Water

Great Salt Lake Advisory Council Activities

Consequences of Declining Water Levels

To better understand the implications that could result from continued declining water levels at Great Salt Lake, the Great Salt Lake Advisory Council commissioned two reports:

The first report, “Consequences of Drying Lakes Around the World,” examines eight lakes with similar characteristics to Great Salt Lake. It found that drying lakes result in billions of dollars of economic losses, require extensive mitigation efforts and pose severe threats to human health and the environment.

The second report “Assessment of Potential Costs of Declining Water Levels in Great Salt Lake,” synthesizes information from scientific literature, agency reports, informational interviews, and other sources to detail how and to what extent costs could occur at sustained lower lake levels.

Water for Great Salt Lake

In response to an observed long-term decline in Great Salt Lake water levels, in 2017, GSLAC, in cooperation with SWCA Environmental Consultants, compiled a list of potential strategies to increase or maintain water delivery to Great Salt Lake. Strategies were solicited and submitted anonymously or without attribution. This document is intended to facilitate a discussion of potential strategies to maintain or increase the surface elevation of Great Salt Lake. The list is not exhaustive, but reflects an attempt to compile a wide range of strategic options. No ranking or prioritization was completed as part of the compilation process. Inclusion in this document does not constitute an endorsement of any individual strategy by GSLAC or its members. These strategies are ongoing topics of discussion for GSLAC.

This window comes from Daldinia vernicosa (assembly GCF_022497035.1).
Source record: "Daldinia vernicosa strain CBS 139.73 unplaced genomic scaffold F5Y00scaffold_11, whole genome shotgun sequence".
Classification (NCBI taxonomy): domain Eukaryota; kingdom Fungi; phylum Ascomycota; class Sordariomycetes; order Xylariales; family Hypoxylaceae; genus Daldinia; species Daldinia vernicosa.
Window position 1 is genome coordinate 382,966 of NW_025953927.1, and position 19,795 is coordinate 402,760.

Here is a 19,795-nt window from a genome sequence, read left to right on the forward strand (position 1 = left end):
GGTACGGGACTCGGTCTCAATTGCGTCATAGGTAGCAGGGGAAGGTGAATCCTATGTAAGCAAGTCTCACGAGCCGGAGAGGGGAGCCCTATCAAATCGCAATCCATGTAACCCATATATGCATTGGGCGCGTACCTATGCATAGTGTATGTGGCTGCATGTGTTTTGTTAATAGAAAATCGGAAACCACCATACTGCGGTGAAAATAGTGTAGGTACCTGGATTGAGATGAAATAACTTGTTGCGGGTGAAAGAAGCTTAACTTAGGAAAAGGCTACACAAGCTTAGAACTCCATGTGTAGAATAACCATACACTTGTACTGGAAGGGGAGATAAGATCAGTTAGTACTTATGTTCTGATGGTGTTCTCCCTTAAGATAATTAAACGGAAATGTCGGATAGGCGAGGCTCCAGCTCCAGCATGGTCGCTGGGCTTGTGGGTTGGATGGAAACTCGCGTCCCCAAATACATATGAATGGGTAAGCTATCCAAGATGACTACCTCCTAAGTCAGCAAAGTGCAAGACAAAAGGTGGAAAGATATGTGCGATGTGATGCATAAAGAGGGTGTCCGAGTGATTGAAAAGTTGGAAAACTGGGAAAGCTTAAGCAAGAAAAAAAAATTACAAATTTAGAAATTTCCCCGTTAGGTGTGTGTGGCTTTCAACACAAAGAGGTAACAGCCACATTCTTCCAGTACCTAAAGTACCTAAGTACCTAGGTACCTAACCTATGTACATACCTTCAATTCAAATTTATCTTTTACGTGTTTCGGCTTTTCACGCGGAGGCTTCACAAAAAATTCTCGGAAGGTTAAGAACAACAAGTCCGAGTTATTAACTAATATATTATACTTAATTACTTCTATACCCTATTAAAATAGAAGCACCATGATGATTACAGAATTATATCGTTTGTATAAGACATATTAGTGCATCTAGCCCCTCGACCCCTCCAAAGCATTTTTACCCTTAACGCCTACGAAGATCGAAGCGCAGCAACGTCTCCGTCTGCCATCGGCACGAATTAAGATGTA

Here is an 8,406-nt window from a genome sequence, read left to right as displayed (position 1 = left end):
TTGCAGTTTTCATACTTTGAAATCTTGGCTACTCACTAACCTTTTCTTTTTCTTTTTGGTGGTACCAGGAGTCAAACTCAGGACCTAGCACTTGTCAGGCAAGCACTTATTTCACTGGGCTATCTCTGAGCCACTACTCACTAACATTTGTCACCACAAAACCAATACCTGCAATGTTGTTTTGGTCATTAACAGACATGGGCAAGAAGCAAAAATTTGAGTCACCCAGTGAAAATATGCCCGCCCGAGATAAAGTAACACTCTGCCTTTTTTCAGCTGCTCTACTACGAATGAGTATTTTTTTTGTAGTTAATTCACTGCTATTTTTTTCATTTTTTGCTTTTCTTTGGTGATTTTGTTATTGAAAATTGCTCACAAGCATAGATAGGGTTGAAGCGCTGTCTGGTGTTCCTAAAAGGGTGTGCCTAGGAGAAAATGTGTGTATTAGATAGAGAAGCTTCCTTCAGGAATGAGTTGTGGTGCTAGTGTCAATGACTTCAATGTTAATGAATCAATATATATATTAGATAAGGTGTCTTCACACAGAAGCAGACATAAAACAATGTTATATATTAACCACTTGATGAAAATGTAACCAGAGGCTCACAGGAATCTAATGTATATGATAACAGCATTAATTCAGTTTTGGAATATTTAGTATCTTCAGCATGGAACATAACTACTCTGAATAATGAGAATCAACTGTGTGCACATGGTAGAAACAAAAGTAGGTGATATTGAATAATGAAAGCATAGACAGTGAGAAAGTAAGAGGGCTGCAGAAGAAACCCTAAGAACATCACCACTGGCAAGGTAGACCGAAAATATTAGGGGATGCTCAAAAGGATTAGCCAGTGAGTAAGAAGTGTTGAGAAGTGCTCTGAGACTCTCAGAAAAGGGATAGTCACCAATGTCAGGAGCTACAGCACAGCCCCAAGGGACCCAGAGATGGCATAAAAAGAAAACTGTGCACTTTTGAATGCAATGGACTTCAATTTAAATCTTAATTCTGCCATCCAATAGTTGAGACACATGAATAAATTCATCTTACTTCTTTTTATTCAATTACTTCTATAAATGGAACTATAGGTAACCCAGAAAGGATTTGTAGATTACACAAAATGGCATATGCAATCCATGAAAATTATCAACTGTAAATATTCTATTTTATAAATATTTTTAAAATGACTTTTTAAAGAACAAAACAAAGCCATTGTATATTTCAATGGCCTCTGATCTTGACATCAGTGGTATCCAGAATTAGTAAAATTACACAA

Great Salt Lake Health and Economic Significance

During 2011, the Great Salt Lake Advisory Council commissioned two reports to provide information that will aide the council in advising the Utah administrative and legislative bodies on the sustainable use, protection, and development of the Great Salt Lake.

The two major reports and the name of the contractor that led the effort were:

  1. Definition and Assessment of Great Salt Lake Health led by SWCA Environmental Consultants and Applied Conservation
  2. Economic Significance of the Great Salt Lake to the State of Utah led by Bioeconomics Inc.

Final Reports were submitted to the Council at the January, 2012 Work Meetings. Please click on the links below to view the fact sheets and final reports:


Past Stories

 

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Why We Care

  • Great Salt Lake, the second most hypersaline Inland Sea in the world, has a fate of becoming even more salty with permanent loss of a large portion of its Bear River fresh water life supply.

    Precious fresh water diverted to support more of the same, the endless expansion of the human race, big box stores, and shopping centers duplicated around the country ruining any future adventure of small town exploration and road trips.

    Everything is becoming the same. Everyone is looking the same. Everyone does the same things. Great Salt Lake is unique and the planet is loosing it as its life blood is stolen from its soft salty shores, waves gently breaking further and further out, leaving vast arrays of dry barren mudflats waiting for phragmites to invade.

    Utah does not own Great Salt Lake. Great Salt Lake is owned by the world.

    Karri Smith, Alfred Lambourne Prize Participant

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